Can a terminology change help you combat misleading Healthcare Marketing from competitors?
There is a particularly interesting debate ongoing on marketing in healthcare. Particularly marketing in services that are seen as non-core such as hearing healthcare, cosmetic surgery etc. Right now on LinkedIn there is a lively debate about misleading marketing. The debate is centred not around marketing that is false outright, but more about marketing that is slightly misleading.
We are all aware in our profession of the adverts of top of the range hearing aids at low low cost. Of course often the hearing aids are top of the range, but top of the range of legacy aged technology. So the argument is that the advert is truthful, the aids are in fact top of the range technology. The issue is that our Patients are not necessarily knowledgeable when it comes to platforms, their ages and technology levels. Just as in other fields, Patients need to trust us as healthcare professionals for proper advice and honest information.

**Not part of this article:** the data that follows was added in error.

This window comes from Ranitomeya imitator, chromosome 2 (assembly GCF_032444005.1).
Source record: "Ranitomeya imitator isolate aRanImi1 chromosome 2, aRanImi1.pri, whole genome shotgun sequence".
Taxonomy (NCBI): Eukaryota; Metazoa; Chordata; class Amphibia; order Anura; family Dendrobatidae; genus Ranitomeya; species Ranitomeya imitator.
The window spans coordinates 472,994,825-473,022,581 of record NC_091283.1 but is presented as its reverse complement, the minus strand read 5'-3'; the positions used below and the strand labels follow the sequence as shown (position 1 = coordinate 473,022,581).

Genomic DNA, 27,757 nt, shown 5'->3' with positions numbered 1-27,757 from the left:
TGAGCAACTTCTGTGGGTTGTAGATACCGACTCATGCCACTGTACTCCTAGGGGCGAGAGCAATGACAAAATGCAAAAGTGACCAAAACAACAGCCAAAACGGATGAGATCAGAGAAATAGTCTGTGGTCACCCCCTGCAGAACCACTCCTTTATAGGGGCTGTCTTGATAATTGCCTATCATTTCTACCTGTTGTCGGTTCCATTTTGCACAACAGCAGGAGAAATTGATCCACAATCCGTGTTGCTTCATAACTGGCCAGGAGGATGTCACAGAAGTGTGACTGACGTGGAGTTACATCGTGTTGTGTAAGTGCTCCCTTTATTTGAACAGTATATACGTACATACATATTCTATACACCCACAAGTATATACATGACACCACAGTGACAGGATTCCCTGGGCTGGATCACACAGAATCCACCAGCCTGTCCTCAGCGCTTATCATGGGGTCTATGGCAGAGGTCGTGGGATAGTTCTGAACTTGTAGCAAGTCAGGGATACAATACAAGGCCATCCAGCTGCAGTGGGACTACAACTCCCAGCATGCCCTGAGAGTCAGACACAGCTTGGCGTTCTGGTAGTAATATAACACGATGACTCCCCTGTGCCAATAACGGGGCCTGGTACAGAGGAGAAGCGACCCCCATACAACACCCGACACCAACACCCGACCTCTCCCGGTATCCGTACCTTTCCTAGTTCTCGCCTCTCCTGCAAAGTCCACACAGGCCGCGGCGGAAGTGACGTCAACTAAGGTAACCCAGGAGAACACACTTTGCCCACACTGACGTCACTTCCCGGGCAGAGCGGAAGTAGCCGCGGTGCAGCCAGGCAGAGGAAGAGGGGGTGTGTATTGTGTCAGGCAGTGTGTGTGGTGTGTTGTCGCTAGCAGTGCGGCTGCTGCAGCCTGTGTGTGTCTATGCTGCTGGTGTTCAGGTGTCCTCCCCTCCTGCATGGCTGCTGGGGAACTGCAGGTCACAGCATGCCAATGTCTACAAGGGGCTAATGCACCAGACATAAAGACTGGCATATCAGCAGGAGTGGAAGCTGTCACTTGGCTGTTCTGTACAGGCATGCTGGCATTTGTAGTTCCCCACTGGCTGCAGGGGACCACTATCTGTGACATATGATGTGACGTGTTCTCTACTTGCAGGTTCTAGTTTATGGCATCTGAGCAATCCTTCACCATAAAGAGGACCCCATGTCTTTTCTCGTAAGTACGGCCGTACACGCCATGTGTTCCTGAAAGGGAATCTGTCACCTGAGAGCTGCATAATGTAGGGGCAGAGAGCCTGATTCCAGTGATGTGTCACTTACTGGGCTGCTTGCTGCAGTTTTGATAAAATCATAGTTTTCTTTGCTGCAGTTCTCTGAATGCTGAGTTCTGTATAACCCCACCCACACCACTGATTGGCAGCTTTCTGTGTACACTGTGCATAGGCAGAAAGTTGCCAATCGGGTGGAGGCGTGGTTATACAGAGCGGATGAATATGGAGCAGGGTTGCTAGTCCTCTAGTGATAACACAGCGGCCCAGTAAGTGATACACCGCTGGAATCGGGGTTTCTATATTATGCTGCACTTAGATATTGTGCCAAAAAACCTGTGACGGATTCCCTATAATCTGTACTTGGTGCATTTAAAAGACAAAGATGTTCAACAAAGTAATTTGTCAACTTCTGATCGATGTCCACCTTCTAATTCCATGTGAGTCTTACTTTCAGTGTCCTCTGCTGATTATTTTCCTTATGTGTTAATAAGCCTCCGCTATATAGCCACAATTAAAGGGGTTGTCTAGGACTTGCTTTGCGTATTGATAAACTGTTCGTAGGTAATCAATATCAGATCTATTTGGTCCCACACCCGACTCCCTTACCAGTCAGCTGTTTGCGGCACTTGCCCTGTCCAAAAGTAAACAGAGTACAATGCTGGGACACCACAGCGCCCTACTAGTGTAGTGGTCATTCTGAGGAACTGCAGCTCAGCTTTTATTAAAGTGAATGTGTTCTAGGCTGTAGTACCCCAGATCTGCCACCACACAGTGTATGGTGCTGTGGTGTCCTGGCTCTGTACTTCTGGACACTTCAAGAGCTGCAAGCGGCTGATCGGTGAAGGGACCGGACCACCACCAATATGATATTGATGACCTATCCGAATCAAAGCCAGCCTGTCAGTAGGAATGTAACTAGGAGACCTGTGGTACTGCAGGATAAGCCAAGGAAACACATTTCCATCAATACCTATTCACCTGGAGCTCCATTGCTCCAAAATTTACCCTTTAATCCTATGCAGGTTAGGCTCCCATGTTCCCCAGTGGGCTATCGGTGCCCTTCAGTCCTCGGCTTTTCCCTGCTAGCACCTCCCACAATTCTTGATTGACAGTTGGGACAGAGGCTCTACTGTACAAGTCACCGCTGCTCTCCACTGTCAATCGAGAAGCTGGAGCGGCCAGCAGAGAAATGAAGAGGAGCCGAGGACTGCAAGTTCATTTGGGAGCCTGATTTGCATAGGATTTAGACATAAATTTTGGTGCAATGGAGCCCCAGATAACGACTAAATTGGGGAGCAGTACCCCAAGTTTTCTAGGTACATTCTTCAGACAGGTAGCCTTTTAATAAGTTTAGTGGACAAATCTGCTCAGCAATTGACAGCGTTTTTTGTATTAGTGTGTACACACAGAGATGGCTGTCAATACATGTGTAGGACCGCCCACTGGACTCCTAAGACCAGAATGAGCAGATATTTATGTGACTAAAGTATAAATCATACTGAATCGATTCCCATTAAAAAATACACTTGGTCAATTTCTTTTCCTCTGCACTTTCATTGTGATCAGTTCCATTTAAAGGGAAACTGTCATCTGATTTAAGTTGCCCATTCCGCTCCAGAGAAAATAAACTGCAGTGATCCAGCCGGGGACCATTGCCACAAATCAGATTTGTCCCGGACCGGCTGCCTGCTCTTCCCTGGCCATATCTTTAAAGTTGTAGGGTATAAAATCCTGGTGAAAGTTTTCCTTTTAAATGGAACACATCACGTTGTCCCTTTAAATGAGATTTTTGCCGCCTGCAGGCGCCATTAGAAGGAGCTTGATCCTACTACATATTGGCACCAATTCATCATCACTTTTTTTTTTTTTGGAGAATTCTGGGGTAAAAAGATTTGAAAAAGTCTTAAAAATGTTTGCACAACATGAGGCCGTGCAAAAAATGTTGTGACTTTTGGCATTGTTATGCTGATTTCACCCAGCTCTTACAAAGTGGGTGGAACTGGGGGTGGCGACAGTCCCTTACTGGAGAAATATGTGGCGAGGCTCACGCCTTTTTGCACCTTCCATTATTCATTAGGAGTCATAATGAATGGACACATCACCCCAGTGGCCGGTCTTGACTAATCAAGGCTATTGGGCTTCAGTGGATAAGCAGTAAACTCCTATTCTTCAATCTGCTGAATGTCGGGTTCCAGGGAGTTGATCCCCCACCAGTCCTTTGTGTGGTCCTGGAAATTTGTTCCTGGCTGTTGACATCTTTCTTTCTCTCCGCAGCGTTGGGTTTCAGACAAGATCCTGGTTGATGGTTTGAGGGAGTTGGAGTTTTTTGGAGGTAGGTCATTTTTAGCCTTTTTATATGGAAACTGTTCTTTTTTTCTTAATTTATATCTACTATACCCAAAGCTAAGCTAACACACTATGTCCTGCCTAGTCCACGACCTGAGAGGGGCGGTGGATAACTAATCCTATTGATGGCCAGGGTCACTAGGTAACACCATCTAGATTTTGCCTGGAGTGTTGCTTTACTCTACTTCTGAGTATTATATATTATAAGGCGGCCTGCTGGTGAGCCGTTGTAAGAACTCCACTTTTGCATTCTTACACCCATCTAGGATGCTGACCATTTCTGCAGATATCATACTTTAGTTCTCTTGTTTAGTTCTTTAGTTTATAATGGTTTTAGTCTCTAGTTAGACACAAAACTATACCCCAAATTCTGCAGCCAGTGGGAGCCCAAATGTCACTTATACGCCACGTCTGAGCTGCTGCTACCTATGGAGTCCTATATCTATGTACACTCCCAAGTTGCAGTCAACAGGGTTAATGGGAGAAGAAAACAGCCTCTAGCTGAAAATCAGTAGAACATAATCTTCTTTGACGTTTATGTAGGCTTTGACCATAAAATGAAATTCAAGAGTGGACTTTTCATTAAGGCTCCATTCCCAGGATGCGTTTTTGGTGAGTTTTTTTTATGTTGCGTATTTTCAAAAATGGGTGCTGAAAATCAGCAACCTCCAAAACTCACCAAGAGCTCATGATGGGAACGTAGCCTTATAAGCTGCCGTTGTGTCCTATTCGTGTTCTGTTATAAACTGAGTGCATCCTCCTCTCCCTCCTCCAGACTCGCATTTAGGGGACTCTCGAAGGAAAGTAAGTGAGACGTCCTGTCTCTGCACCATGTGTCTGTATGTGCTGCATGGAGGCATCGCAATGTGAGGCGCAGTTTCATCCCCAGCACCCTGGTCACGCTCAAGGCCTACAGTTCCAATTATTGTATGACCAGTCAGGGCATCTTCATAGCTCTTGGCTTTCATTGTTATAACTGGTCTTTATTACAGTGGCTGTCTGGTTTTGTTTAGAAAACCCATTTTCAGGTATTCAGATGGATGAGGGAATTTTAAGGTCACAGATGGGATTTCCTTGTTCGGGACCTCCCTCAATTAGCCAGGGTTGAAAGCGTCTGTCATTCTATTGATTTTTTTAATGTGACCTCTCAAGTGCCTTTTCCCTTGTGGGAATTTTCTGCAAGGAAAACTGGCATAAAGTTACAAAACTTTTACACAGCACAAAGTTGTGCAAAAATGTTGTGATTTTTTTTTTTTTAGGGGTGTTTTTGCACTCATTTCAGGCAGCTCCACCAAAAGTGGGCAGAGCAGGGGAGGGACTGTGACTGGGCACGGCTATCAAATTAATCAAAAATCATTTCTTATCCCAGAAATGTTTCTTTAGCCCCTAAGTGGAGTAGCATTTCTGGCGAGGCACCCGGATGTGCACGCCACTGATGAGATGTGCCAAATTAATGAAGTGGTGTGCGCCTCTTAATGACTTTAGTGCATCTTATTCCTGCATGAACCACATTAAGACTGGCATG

The trouble is, how do you honestly pitch an advert like this as part of you healthcare marketing strategy. The offer still has value, a legacy top of the range product at half the price it was on introduction is a good deal. So the premise, the meat of the marketing is not a bad thing. The pitch is the misleading or some would say deceitful element. In fashion we have new season and old season. In electronics we have clearly recognisable new and old stock.
In healthcare marketing we have not traditionally utilised a similar concept. Is it time we considered a similar approach, is it time we introduced last season and new season? Of course the terms that would need to be used would have to be clearly thought out. The usual suspects would continue their marketing but for others who have felt at a disadvantage until now, this could be an opportunity. This could be a way to level the playing field for them, they could market legacy products at similar pricing without the associated guilt and the nasty taste in their mouth.
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